Fan fiction is a favorite pastime for hobby writers who are loyal fans to their favorite franchises. Google “fan fiction” and you’ll find loads of stories set in the worlds of Lord of the Rings, Star Wars, Star Trek, Harry Potter, and Twilight — all critically and commercially successful science fiction and fantasy movies and television shows. But that’s not all. Fans are also writing fiction from TV shows like Bones, Glee, and 80s nighttime soap Dynasty (yes, Dynasty! I couldn’t believe it either).
Some authors strictly prohibit writers from publishing material set in the worlds they’ve created (although they certainly can’t stop you from writing stories in your notebook). They feel that these works will negatively impact the integrity of their stories or compromise them in some way. Other creators either look the other way or encourage fans to play in their worlds. The television show Lost spewed a veritable onslaught of fan fiction and artwork, and the show’s frontrunners enjoyed the homages all the way to the bank. This relationship between creators and fans proved to be mutually beneficial. Lost became a worldwide phenomenon and one of the most-talked-about shows in history.
Generally speaking, writing fan fiction is not the best path to becoming a respectable or published author. The work is copyrighted by someone else, so you can’t publish a book or short story and get paid for it (there may be some exceptions as with contests or other programs by the few authors who are extremely supportive of fan fiction). I think fan fiction is actually a good training ground for young or new writers. It’s an ideal place to practice storytelling — because all of the elements are provided, amateur writers can focus on specific aspects of their work, such as characters or plot.
In 2010, Tim Burton brought us Alice in Wonderland (3-D). This film told the story of a 20-something Alice revisiting Wonderland, so it’s essentially a sequel to Lewis Carroll’s original Alice stories. In their 1951 animated film, Disney took Carroll’s work to the screen, combining elements from various stories and poems that Carroll had written to create a timeless classic that secured Carroll’s heroine a permanent place in our collective, cultural mythology.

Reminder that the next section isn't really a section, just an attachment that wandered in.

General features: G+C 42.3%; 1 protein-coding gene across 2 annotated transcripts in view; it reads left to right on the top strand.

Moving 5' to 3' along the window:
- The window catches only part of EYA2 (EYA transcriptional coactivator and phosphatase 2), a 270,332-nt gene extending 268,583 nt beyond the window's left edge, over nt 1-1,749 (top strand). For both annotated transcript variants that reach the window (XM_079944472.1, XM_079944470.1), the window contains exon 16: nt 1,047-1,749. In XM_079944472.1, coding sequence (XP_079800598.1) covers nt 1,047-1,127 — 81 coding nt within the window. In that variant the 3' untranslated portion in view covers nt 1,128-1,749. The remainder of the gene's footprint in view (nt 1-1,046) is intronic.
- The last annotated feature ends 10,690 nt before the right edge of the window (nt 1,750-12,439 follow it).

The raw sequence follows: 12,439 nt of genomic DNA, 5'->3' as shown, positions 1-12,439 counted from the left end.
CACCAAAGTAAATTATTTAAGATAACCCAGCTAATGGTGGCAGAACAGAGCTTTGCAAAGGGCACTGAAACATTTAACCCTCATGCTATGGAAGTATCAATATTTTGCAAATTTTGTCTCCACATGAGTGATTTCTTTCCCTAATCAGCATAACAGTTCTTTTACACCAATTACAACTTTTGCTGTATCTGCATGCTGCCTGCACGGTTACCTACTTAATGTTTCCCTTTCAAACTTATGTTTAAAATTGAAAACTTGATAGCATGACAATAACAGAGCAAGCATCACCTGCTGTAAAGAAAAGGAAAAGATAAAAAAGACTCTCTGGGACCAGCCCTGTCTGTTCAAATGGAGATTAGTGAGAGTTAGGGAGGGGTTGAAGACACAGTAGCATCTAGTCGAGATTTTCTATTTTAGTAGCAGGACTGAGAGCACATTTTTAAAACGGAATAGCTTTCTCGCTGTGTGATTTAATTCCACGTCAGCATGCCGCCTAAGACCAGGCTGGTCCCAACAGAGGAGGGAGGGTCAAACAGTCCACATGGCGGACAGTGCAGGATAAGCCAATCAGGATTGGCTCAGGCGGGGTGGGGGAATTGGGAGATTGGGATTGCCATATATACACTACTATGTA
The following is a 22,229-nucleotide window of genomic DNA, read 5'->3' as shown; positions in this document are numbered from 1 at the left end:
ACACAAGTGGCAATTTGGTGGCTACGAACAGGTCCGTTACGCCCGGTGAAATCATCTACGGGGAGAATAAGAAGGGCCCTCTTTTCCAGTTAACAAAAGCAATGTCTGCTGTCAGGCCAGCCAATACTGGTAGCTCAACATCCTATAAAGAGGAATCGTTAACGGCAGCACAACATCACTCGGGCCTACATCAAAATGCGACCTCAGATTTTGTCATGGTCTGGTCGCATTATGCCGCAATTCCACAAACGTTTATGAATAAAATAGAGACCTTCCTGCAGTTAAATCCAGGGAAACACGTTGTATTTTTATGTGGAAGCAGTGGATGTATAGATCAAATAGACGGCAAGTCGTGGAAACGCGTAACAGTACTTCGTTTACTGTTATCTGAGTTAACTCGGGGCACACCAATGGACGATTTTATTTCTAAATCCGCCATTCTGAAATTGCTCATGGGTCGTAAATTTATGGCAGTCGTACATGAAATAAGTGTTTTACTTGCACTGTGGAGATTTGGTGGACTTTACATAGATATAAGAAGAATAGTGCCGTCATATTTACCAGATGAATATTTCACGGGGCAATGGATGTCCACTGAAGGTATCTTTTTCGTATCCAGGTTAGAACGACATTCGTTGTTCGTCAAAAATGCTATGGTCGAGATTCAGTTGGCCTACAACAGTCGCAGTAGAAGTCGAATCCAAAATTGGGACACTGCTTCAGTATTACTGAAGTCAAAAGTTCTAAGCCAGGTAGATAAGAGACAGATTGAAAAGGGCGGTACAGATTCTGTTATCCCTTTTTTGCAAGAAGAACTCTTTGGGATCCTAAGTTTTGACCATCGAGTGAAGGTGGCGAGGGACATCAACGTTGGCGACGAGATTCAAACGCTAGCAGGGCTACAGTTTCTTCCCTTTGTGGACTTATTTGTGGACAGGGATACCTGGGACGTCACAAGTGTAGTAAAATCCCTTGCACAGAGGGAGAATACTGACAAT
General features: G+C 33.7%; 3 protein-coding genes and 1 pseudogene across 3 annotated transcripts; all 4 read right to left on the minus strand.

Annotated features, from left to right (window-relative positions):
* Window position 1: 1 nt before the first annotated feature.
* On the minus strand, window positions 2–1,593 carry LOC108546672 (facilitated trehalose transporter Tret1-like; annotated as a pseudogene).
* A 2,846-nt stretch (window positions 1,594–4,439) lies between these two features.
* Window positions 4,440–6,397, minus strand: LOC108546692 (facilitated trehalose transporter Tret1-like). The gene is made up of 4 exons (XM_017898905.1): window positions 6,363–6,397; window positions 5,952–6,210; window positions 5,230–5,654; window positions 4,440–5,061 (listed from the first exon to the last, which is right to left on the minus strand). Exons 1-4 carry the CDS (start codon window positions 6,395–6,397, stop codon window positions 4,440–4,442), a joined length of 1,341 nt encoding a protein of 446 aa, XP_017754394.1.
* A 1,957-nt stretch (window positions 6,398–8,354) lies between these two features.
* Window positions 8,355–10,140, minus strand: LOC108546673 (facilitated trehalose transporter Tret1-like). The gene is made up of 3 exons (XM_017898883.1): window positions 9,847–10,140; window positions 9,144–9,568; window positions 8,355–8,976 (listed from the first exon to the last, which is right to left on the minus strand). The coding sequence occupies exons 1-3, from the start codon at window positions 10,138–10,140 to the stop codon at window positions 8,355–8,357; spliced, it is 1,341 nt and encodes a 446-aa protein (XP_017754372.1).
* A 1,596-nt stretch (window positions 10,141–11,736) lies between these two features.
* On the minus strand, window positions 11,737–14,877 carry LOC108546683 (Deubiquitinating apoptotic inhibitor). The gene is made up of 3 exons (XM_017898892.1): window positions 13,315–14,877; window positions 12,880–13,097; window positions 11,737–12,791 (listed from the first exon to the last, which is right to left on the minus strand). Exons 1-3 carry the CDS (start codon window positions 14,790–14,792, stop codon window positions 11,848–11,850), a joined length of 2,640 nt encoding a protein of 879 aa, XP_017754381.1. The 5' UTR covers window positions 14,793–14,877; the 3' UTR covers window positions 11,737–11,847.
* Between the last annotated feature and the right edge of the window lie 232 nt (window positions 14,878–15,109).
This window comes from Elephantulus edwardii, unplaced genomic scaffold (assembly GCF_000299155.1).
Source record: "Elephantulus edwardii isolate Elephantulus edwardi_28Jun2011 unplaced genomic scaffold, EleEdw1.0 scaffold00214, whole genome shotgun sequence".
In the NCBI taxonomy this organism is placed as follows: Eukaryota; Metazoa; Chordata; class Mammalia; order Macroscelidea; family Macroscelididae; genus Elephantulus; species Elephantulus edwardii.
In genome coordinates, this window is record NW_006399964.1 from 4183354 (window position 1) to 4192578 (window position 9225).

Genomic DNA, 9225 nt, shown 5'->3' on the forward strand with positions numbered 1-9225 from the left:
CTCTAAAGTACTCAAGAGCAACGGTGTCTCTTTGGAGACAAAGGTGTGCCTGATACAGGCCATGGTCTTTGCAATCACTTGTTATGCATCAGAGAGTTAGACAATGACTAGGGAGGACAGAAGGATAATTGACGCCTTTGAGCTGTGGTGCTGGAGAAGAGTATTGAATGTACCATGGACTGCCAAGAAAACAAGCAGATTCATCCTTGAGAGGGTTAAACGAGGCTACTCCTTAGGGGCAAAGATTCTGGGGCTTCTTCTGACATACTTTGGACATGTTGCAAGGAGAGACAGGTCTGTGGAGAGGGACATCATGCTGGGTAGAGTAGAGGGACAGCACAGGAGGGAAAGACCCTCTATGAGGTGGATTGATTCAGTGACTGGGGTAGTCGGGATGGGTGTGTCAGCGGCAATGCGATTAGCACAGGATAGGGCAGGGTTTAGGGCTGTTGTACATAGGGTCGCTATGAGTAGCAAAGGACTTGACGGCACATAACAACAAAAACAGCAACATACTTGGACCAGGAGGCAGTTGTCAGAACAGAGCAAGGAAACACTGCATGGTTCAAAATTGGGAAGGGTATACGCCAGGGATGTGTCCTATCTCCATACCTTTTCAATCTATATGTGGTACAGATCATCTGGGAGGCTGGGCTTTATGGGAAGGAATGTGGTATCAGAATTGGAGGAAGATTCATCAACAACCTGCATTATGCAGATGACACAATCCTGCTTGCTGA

This is basically fan fiction breeding fan fiction, but we categorize it differently because Lewis Carroll’s works are all in the public domain, which means anyone can take them and do whatever they want with them. You too can write an Alice story, publish it, and be safe from copyright infringement or intellectual property lawsuits.
When we take our writing ideas from the public domain, the work is generally referred to (not as fan fiction, but) as a reimagining, repurposing, retelling, or recycled story. Why are stories based on public domain works viewed and treated so differently from fan fiction? In these projects, writers are using material that is decades old, and the new work basically keeps the old work alive and makes it accessible to future generations.
Where Do You Get Your Writing Ideas?
All around us, there are stories being told and retold, revised and reimagined, stretched and skewed. Today, we have such easy access to stories (they’re all right at our fingertips) that it’s almost impossible not to be influenced by our favorite works. Consciously or unconsciously, many of our writing ideas come from other writers. The only question that remains is this: where do you think you get your writing ideas?